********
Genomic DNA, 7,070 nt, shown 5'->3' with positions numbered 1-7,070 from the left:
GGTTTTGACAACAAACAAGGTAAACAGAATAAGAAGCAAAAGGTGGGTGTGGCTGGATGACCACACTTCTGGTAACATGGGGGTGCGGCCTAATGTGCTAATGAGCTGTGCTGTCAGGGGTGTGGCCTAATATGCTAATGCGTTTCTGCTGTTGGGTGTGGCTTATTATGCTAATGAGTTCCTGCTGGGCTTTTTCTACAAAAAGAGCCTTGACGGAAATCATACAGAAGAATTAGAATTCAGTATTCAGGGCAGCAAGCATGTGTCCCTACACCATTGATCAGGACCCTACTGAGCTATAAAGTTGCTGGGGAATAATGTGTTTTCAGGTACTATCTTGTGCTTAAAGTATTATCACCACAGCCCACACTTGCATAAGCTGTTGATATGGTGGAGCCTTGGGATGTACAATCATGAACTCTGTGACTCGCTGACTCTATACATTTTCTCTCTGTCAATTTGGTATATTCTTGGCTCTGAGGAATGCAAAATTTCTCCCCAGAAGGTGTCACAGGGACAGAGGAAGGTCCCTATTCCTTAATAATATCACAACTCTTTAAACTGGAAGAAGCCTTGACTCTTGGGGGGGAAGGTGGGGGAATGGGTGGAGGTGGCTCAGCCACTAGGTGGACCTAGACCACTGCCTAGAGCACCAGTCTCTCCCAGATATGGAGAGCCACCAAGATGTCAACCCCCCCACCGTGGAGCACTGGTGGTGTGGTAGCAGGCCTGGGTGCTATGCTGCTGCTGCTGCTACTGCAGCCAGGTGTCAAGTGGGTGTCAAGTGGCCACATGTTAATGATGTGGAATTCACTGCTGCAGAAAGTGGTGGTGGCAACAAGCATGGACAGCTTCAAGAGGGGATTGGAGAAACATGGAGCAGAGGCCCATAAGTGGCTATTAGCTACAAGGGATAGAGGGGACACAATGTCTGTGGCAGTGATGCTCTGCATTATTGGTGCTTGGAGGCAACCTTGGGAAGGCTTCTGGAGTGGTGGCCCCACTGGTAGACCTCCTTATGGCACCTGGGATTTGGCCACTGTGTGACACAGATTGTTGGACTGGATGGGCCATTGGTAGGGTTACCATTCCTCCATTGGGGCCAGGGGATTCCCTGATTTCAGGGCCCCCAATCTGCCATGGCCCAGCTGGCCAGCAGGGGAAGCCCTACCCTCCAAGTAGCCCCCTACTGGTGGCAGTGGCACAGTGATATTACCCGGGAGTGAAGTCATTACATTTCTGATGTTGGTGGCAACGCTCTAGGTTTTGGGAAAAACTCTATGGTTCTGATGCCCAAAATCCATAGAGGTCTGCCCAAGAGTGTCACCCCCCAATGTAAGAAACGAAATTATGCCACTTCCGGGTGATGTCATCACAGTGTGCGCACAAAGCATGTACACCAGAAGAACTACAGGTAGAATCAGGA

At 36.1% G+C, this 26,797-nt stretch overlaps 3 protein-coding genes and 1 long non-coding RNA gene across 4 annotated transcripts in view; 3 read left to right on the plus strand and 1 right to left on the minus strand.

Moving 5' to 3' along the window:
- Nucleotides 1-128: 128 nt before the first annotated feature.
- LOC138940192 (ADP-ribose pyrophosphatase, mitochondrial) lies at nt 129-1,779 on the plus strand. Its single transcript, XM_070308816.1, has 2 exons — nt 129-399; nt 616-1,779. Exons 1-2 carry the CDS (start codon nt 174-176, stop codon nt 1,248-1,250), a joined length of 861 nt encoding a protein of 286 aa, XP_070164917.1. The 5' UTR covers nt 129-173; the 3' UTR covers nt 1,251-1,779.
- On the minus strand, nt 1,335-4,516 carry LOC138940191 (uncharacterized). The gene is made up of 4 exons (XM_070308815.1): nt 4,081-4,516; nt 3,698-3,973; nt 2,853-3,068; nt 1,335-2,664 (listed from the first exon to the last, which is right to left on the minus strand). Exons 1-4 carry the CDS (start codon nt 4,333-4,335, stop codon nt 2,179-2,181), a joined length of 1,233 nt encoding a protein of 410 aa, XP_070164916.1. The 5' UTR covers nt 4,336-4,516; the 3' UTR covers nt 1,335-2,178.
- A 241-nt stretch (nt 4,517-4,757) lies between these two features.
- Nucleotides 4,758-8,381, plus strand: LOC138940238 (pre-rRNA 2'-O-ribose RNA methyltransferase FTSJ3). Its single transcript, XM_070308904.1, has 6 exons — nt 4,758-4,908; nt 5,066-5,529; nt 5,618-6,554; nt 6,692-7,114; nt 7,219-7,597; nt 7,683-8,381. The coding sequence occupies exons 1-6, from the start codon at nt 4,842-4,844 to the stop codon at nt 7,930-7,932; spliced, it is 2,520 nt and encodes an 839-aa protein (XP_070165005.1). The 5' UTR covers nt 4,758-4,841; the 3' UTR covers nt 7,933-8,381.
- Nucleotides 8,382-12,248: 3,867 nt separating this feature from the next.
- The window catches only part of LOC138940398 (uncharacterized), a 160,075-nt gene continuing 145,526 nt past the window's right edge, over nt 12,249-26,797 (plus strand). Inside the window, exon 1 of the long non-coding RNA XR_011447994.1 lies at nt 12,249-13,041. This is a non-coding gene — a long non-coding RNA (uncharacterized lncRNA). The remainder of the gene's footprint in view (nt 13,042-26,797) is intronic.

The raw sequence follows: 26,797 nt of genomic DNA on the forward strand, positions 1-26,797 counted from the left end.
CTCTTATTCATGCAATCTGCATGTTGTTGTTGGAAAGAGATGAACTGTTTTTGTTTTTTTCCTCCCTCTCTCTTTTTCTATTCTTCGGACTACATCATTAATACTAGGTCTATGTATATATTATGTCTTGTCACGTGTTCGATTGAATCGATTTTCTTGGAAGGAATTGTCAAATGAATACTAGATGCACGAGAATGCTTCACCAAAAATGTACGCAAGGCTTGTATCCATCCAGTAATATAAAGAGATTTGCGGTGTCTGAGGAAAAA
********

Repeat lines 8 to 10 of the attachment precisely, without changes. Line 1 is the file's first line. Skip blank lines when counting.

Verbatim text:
- A 241-nt stretch (nt 4,517-4,757) lies between these two features.
- Nucleotides 4,758-8,381, plus strand: LOC138940238 (pre-rRNA 2'-O-ribose RNA methyltransferase FTSJ3). Its single transcript, XM_070308904.1, has 6 exons — nt 4,758-4,908; nt 5,066-5,529; nt 5,618-6,554; nt 6,692-7,114; nt 7,219-7,597; nt 7,683-8,381. The coding sequence occupies exons 1-6, from the start codon at nt 4,842-4,844 to the stop codon at nt 7,930-7,932; spliced, it is 2,520 nt and encodes an 839-aa protein (XP_070165005.1). The 5' UTR covers nt 4,758-4,841; the 3' UTR covers nt 7,933-8,381.
- Nucleotides 8,382-12,248: 3,867 nt separating this feature from the next.